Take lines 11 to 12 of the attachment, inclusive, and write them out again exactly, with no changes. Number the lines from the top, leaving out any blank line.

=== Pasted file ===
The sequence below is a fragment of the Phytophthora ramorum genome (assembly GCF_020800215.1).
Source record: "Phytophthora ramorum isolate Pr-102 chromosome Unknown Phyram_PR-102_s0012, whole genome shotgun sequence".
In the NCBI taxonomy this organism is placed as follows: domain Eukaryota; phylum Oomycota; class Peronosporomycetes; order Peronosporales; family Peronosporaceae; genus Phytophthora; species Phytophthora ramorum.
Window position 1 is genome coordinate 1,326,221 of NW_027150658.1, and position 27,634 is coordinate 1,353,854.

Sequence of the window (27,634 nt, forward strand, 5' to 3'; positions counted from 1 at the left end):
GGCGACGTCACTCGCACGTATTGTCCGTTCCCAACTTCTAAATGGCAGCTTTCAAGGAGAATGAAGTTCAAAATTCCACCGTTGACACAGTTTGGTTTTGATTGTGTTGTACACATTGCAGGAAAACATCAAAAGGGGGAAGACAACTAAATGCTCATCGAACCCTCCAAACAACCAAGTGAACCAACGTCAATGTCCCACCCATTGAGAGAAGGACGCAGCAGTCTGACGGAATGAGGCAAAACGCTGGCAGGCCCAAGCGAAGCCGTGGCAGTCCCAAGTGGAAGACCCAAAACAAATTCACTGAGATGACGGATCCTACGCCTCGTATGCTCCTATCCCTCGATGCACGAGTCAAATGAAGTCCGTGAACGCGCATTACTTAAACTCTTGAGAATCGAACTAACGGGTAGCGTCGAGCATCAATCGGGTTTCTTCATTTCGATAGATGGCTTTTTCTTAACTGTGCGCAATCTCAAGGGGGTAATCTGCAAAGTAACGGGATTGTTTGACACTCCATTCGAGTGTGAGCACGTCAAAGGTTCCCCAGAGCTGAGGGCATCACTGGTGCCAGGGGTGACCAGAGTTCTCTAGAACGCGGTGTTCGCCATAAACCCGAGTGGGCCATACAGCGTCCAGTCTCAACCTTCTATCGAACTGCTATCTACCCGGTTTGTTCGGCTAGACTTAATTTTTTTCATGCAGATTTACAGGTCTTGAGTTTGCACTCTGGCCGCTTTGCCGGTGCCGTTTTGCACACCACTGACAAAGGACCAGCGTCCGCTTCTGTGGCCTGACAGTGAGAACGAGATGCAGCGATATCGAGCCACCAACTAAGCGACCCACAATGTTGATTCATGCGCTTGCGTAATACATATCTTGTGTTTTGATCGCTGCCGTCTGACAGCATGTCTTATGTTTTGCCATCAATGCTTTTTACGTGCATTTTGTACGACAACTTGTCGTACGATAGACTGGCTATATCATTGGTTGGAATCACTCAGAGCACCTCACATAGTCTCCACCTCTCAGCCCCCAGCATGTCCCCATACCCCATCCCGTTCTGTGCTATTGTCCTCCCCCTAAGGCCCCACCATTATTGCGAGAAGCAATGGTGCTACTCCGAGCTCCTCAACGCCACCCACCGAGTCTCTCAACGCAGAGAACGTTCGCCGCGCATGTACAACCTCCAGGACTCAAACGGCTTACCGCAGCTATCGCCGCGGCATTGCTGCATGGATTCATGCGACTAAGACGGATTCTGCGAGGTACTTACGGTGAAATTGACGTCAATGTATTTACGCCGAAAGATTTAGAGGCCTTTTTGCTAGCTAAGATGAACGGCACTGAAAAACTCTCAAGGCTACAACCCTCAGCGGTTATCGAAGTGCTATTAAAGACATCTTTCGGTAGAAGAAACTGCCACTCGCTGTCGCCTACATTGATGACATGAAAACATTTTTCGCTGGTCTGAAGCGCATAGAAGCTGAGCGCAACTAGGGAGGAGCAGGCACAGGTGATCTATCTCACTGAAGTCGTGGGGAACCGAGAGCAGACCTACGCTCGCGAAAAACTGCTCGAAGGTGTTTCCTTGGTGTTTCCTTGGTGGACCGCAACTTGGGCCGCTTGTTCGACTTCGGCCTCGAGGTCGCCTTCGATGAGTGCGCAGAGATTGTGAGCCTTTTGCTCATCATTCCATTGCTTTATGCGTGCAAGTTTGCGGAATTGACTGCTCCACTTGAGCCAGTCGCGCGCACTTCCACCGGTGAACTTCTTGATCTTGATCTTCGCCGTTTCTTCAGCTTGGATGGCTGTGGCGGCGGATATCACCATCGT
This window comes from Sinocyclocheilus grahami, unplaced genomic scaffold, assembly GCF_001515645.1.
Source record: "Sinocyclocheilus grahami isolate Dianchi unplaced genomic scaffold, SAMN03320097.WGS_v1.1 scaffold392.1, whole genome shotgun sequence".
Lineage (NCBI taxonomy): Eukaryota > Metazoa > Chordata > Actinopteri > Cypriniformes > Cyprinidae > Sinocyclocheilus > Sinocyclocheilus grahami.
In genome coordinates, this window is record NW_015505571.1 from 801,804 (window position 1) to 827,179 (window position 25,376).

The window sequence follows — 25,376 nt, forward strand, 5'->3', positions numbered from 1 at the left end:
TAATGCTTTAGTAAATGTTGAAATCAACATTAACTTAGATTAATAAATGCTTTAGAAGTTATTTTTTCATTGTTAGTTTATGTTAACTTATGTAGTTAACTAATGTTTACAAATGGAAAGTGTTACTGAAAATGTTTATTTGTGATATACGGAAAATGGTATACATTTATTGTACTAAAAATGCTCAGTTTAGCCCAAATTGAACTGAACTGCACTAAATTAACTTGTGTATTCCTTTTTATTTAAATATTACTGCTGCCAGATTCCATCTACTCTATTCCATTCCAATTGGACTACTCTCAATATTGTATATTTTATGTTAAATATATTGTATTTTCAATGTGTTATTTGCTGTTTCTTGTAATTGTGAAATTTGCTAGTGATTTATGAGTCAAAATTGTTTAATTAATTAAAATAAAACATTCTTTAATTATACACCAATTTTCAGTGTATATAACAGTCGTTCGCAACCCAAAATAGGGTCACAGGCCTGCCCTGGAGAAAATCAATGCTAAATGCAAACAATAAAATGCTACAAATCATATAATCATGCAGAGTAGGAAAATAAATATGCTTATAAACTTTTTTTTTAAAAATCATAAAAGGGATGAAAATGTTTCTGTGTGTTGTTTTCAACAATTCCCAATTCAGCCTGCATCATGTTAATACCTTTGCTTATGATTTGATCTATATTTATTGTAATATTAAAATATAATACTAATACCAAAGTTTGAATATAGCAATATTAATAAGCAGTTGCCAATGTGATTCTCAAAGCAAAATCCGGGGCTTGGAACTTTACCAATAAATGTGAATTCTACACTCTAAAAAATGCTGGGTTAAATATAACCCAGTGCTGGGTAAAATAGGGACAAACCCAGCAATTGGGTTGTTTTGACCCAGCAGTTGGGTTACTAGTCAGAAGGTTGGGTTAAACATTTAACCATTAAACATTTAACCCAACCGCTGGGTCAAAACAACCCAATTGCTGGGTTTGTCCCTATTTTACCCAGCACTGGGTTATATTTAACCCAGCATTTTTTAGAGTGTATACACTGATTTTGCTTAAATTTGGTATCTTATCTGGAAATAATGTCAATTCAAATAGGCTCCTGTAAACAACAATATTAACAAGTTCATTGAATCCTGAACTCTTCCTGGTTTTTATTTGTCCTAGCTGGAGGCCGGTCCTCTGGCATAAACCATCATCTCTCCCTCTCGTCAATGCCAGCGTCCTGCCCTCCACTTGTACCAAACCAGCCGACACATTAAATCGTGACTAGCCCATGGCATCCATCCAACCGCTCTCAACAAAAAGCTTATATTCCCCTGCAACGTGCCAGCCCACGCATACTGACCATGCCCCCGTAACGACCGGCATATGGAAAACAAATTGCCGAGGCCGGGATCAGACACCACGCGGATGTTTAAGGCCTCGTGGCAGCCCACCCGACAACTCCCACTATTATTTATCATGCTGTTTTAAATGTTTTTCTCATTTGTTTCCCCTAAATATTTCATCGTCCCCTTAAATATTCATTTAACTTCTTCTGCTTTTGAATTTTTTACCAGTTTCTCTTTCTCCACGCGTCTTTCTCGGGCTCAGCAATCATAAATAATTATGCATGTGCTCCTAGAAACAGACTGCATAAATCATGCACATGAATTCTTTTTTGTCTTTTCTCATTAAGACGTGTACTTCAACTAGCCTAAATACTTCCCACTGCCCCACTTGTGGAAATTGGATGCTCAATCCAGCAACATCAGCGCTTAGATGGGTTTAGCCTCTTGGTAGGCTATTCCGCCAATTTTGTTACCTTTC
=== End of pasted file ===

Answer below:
The window sequence follows — 25,376 nt, forward strand, 5'->3', positions numbered from 1 at the left end:
TAATGCTTTAGTAAATGTTGAAATCAACATTAACTTAGATTAATAAATGCTTTAGAAGTTATTTTTTCATTGTTAGTTTATGTTAACTTATGTAGTTAACTAATGTTTACAAATGGAAAGTGTTACTGAAAATGTTTATTTGTGATATACGGAAAATGGTATACATTTATTGTACTAAAAATGCTCAGTTTAGCCCAAATTGAACTGAACTGCACTAAATTAACTTGTGTATTCCTTTTTATTTAAATATTACTGCTGCCAGATTCCATCTACTCTATTCCATTCCAATTGGACTACTCTCAATATTGTATATTTTATGTTAAATATATTGTATTTTCAATGTGTTATTTGCTGTTTCTTGTAATTGTGAAATTTGCTAGTGATTTATGAGTCAAAATTGTTTAATTAATTAAAATAAAACATTCTTTAATTATACACCAATTTTCAGTGTATATAACAGTCGTTCGCAACCCAAAATAGGGTCACAGGCCTGCCCTGGAGAAAATCAATGCTAAATGCAAACAATAAAATGCTACAAATCATATAATCATGCAGAGTAGGAAAATAAATATGCTTATAAACTTTTTTTTTAAAAATCATAAAAGGGATGAAAATGTTTCTGTGTGTTGTTTTCAACAATTCCCAATTCAGCCTGCATCATGTTAATACCTTTGCTTATGATTTGATCTATATTTATTGTAATATTAAAATATAATACTAATACCAAAGTTTGAATATAGCAATATTAATAAGCAGTTGCCAATGTGATTCTCAAAGCAAAATCCGGGGCTTGGAACTTTACCAATAAATGTGAATTCTACACTCTAAAAAATGCTGGGTTAAATATAACCCAGTGCTGGGTAAAATAGGGACAAACCCAGCAATTGGGTTGTTTTGACCCAGCAGTTGGGTTACTAGTCAGAAGGTTGGGTTAAACATTTAACCATTAAACATTTAACCCAACCGCTGGGTCAAAACAACCCAATTGCTGGGTTTGTCCCTATTTTACCCAGCACTGGGTTATATTTAACCCAGCATTTTTTAGAGTGTATACACTGATTTTGCTTAAATTTGGTATCTTATCTGGAAATAATGTCAATTCAAATAGGCTCCTGTAAACAACAATATTAACAAGTTCATTGAATCCTGAACTCTTCCTGGTTTTTATTTGTCCTAGCTGGAGGCCGGTCCTCTGGCATAAACCATCATCTCTCCCTCTCGTCAATGCCAGCGTCCTGCCCTCCACTTGTACCAAACCAGCCGACACATTAAATCGTGACTAGCCCATGGCATCCATCCAACCGCTCTCAACAAAAAGCTTATATTCCCCTGCAACGTGCCAGCCCACGCATACTGACCATGCCCCCGTAACGACCGGCATATGGAAAACAAATTGCCGAGGCCGGGATCAGACACCACGCGGATGTTTAAGGCCTCGTGGCAGCCCACCCGACAACTCCCACTATTATTTATCATGCTGTTTTAAATGTTTTTCTCATTTGTTTCCCCTAAATATTTCATCGTCCCCTTAAATATTCATTTAACTTCTTCTGCTTTTGAATTTTTTACCAGTTTCTCTTTCTCCACGCGTCTTTCTCGGGCTCAGCAATCATAAATAATTATGCATGTGCTCCTAGAAACAGACTGCATAAATCATGCACATGAATTCTTTTTTGTCTTTTCTCATTAAGACGTGTACTTCAACTAGCCTAAATACTTCCCACTGCCCCACTTGTGGAAATTGGATGCTCAATCCAGCAACATCAGCGCTTAGATGGGTTTAGCCTCTTGGTAGGCTATTCCGCCAATTTTGTTACCTTTC